Fertility expert says IVF clinics exploit women.
Lord Winston, the fertility expert, has said that IVF clinics are exploiting women who are desperate for a baby.
Robert Winston, professor of fertility studies at Imperial College London, has said couples are being charged over the odds and the fertility watchdog is doing too little to protect them.
"One of the major problems facing us in healthcare is that IVF has become a massive commercial industry," he said.
"It’s very easy to exploit people by the fact that they’re desperate and you’ve got the technology which they want, which may not work."
Ant McPartlin ‘banned from using his phone and having visitors including his wife’ in rehab. The 41-year-old revealed to his wife Lisa Armstrong and life-long TV partner Declan Donnelly his struggles with depression over infertility had led him to substance and alcohol abuse, saying how he’s checking himself into rehab to seek help.
Read more: http://metro.co.uk/2017/06/19/ant-mcpartlin-banned-from-using-his-phone-and-having-visitors-including-his-wife-in-rehab-6718222/#ixzz4kwwvA1Gh
Exploited by cash-for-eggs IVF clinics: Mail investigation finds desperate women are told to donate eggs for free treatment
- Women are offered IVF at no cost if they agree to give away half the healthy eggs
- They are told ‘an egg isn’t a baby’ and donating is ‘just like giving blood’
- Undercover reporters visited clinics posing as would-be parents
- Watchdogs launched investigation and threatened clinics with regulatory action
The couples crippled by the cost of IVF
Two years ago, Gill Jones looked around the comfortable house she shares with husband Mark in West Yorkshire and wondered whether it would ever be filled with the children they dreamed of.
The couple had ploughed £20,000 — all their savings and every spare penny of their earnings — into their battle to have children of their own. But two days before Christmas 2009, Gill miscarried — a few short weeks after her latest course of IVF.
Over three years, she had been through five attempts at IVF, two miscarriages and an ectopic pregnancy: a shattering cycle of crushed hopes and financial strain, culminating in the most awful despair.
How science is helping women in their fifties and sixties to become parents
When the Evening Standard broke the story yesterday that the former boss of the Serpentine Galleries, Dame Julia Peyton-Jones has, at the age of 64, become a first-time mother to a daughter, Pia, the news went viral faster than a giggling baby meme.
She joins the ranks of pioneering biology-bypassing women including Laura Wade-Gery, the M&S high-flier once tipped to take the helm at the retailer, who last year became a mother the first time at 50 after she adopted a child. Then there was Janet Jackson, who gave birth to her baby son, Eissa Al Mana, earlier this month aged 50, while actress Halle Berry told of being “kinda premenopausal” when she gave birth, aged 47.
Age isn’t the only one-time barrier to pregnancy that’s being knocked down. Earlier this month Emma, Viscountess Weymouth, announced the birth of her son Henry Thynn. After suffering a terrifying brain illness during her first pregnancy in 2014, doctors warned that having a second child could kill her, but she didn’t let that stop her dream of a bigger family: she used a surrogate — and went public to help break down the stigma, saying: “This is not about my vanity or that I was too lazy. I’m not the kind of person who would have done this for anything less than a very important reason.”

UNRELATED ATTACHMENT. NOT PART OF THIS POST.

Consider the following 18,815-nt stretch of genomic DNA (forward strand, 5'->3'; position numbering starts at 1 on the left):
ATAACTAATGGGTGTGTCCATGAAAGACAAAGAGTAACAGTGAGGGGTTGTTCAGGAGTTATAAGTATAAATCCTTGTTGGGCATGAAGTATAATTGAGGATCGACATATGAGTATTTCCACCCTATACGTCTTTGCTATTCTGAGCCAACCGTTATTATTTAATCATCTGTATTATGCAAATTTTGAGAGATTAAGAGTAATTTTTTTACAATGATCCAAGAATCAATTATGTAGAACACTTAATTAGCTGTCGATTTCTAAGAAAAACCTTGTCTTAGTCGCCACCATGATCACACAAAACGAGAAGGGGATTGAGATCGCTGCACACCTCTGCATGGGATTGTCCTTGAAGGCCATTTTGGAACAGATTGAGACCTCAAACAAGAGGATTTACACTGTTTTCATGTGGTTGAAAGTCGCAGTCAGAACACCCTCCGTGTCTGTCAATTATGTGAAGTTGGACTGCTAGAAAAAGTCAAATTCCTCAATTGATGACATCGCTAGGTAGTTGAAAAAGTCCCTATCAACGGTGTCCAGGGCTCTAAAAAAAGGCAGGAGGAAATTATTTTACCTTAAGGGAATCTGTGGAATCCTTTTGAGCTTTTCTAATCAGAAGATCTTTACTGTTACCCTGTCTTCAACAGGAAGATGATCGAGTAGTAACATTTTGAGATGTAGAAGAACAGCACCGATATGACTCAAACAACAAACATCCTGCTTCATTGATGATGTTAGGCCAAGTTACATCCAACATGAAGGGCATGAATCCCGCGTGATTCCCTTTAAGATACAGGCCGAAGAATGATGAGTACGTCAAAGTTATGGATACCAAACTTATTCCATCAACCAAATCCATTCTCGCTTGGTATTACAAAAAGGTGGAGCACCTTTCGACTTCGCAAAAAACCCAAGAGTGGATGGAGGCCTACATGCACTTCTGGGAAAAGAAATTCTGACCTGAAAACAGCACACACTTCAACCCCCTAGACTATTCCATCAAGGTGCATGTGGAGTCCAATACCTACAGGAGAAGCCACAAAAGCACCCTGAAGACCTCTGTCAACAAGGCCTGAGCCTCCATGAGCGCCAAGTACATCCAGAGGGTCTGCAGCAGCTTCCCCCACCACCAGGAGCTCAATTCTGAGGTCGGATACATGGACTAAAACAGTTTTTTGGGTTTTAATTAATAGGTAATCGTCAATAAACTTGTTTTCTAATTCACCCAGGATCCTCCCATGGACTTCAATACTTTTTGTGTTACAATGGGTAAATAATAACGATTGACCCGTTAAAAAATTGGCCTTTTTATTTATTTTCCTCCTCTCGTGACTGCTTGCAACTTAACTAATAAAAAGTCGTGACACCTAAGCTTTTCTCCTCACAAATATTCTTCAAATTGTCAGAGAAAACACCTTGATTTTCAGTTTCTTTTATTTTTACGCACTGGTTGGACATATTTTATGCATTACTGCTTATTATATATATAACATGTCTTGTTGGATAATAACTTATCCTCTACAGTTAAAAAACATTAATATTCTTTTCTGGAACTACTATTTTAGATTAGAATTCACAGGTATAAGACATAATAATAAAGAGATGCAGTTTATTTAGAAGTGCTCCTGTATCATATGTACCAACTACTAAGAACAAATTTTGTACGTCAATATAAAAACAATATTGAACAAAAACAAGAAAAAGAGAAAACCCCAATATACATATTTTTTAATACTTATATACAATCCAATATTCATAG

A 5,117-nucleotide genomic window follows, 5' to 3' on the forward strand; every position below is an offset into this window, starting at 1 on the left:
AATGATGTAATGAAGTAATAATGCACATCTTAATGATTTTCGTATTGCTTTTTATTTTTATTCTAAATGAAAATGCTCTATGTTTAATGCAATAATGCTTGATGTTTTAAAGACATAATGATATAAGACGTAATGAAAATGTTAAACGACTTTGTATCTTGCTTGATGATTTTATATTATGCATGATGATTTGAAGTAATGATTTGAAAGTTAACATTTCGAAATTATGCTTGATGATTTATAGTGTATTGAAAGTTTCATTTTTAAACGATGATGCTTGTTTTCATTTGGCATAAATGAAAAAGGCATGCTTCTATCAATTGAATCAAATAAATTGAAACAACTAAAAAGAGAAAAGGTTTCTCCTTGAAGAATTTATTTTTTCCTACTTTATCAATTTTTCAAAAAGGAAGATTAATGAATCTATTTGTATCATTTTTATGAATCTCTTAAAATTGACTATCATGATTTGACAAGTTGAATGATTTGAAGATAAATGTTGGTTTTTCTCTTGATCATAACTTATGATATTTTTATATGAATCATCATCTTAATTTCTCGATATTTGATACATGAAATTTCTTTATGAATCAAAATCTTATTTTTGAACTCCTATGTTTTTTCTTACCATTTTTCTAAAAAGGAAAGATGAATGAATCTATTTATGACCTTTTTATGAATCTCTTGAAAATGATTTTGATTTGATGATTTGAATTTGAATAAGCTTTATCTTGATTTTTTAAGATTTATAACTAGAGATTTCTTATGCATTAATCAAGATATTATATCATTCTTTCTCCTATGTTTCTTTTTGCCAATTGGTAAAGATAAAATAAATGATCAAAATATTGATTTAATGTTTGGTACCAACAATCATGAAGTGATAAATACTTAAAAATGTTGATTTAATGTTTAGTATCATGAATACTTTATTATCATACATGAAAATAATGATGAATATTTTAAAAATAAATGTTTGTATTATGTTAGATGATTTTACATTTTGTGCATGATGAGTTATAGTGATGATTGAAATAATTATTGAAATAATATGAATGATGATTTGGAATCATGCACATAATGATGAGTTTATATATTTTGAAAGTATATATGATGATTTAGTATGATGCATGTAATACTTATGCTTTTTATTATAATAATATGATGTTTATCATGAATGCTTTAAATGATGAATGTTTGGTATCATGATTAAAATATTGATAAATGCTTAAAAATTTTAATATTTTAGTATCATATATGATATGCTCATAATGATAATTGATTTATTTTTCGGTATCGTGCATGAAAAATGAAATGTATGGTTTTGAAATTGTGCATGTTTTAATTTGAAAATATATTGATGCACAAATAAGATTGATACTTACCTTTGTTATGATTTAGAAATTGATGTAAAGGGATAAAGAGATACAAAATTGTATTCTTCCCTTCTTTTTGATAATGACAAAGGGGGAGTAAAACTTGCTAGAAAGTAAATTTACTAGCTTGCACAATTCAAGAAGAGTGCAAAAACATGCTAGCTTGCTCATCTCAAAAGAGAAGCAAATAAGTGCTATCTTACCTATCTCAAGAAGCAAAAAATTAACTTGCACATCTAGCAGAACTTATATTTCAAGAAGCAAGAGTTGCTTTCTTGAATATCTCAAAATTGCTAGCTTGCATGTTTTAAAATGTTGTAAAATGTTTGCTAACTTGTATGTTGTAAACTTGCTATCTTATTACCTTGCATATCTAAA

What if IVF fails?
In-vitro fertilisation is not a miracle solution. Eleni Kyriacou talks to three couples about how fertility treatment can turn lives upside down.
Carole Waters, who has now adopted
Carole, 43, lives in Hampshire with her husband Andy, 43. They have had one IVF cycle and one frozen embryo transfer (FET). They have a daughter, Bea, five.
I was 29 when we first started trying to conceive and we waited five years before having IVF. I was against it for a long time – I didn't like the thought of all those drugs. I was determined to get pregnant naturally and all the tests had shown that we were both highly fertile, so there was no clinical reason why we shouldn't be able to conceive naturally.
Candida Hilton , who has given up on IVF
Candida, 41, lives in north London with her husband Damien, 39. They have had two rounds of IVF and a miscarriage. They accept that they may not have children.
had the treatment at clinics in London and Cyprus. We happened to be on holiday there at the time, the consultant came highly recommended and it was half the price. The vasectomy was voluntary so we didn't stand a chance with NHS funding. During the first cycle, I only had one embryo that could be put back. Although the doctor told me my chances were minimal, he added, "But you only need one," so of course I was still hopeful.
When it failed, I knew I had to try again, to give myself a better chance. It's like rolling a dice, but you don't think like that during the process. You're full of hormones and are not rational. I was all over the place. I was even crying at John Lewis ads on TV.
Read more: https://www.theguardian.com/lifeandstyle/2011/sep/17/ivf-couples-fertility-treatment
Fertility clinics are 'exploiting' some infertile women, claims IVF pioneer Lord Winston
Read more: http://www.dailymail.co.uk/health/article-2654168/IVF-pioneer-Lord-Winston-claims-clinics-exploiting-infertile-women.html#ixzz4l3XgBprd
You'll NEVER believe how old she is! Taiwanese designer stuns the internet with her extremely youthful looks
- Lure Hsu, 41, has stunned thousands of people with her youthful appearance
- She has been called 'the goddess with a frozen age' by her fans and media